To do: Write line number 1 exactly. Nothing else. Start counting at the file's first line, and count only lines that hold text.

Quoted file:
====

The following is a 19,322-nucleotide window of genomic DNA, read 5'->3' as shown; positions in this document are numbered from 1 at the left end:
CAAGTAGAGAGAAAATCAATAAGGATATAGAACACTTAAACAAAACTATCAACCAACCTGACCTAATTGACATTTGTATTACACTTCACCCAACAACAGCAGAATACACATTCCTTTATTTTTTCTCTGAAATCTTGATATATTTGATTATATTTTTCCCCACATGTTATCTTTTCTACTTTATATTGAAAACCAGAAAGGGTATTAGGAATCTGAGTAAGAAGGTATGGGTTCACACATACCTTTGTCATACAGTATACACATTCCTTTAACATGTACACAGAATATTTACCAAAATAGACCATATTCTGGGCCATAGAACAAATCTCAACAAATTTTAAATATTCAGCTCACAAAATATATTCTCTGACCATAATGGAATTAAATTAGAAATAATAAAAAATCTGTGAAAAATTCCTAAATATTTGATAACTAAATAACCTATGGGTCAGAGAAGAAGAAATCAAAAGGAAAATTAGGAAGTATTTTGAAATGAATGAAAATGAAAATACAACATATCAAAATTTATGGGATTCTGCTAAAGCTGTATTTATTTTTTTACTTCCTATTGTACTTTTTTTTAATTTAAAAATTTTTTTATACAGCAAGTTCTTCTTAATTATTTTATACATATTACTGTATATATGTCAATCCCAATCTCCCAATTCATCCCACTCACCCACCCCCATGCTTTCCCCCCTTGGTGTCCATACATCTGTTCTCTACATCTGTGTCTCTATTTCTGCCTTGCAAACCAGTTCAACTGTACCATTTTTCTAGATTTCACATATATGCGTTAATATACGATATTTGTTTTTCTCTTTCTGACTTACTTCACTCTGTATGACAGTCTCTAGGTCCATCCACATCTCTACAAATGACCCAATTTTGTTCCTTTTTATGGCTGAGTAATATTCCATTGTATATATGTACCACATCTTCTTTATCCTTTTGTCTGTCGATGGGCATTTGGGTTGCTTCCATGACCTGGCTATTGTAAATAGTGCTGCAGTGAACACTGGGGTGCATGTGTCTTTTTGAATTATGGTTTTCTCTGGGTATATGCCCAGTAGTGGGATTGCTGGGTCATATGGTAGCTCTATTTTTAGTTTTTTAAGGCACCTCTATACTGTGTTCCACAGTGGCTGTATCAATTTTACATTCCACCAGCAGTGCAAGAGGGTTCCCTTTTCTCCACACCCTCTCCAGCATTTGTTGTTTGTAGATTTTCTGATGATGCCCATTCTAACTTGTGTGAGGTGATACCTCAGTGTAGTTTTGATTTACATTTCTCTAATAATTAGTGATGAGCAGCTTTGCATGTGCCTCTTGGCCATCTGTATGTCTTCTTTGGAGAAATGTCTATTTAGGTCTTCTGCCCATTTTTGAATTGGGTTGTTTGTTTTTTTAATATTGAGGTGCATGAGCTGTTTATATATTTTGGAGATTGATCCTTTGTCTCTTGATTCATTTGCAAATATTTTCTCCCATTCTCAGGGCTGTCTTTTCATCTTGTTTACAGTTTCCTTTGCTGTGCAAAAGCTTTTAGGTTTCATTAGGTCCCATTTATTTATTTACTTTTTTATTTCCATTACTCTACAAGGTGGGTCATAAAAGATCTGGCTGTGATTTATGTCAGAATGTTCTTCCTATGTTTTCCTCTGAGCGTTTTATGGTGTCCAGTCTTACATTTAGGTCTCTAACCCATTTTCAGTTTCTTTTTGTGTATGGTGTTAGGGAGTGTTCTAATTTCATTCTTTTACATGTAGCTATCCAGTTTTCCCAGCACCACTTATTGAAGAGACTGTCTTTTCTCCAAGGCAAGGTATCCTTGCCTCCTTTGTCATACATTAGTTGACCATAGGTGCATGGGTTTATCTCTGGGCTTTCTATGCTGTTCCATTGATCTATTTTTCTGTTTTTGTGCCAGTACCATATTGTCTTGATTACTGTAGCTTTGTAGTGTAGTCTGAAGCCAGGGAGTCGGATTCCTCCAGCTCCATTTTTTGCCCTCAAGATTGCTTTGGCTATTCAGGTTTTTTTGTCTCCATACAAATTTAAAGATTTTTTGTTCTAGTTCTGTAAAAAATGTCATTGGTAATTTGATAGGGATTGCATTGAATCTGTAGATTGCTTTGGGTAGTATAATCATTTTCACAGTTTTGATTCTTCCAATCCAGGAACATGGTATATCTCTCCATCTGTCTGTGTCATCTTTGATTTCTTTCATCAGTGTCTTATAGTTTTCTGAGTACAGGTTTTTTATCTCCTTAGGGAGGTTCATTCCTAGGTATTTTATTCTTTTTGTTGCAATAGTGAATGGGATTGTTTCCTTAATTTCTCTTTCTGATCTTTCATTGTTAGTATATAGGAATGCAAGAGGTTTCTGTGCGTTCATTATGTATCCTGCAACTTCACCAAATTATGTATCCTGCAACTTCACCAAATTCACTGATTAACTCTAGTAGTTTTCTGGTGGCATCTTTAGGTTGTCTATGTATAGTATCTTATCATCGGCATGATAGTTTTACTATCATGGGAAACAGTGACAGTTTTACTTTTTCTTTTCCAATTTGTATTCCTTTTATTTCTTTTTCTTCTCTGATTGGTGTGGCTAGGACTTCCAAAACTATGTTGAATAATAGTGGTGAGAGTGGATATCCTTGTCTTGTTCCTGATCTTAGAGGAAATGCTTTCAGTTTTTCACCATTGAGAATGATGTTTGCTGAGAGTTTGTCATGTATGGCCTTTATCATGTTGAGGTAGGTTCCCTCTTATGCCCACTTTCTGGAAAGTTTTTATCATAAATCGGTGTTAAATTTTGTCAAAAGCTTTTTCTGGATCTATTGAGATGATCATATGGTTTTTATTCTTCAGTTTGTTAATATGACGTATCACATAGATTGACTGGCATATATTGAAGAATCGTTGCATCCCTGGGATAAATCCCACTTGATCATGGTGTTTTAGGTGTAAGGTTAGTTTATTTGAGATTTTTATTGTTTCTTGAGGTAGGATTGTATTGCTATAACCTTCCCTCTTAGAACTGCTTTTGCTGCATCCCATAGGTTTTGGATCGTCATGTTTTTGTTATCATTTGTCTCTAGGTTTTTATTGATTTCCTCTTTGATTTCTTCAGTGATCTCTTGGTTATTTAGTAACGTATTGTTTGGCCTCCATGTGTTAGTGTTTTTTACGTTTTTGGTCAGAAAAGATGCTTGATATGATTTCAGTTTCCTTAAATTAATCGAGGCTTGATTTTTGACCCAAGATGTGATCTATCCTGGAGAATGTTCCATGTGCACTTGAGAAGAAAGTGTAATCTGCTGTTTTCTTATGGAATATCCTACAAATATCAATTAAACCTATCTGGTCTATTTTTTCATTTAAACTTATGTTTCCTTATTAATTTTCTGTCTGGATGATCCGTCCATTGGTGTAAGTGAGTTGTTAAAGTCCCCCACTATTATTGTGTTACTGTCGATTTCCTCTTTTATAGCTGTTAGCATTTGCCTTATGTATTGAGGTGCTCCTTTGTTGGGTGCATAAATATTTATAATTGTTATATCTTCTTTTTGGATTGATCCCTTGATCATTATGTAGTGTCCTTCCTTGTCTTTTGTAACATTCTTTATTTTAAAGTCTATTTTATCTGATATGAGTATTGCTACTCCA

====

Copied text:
The following is a 19,322-nucleotide window of genomic DNA, read 5'->3' as shown; positions in this document are numbered from 1 at the left end: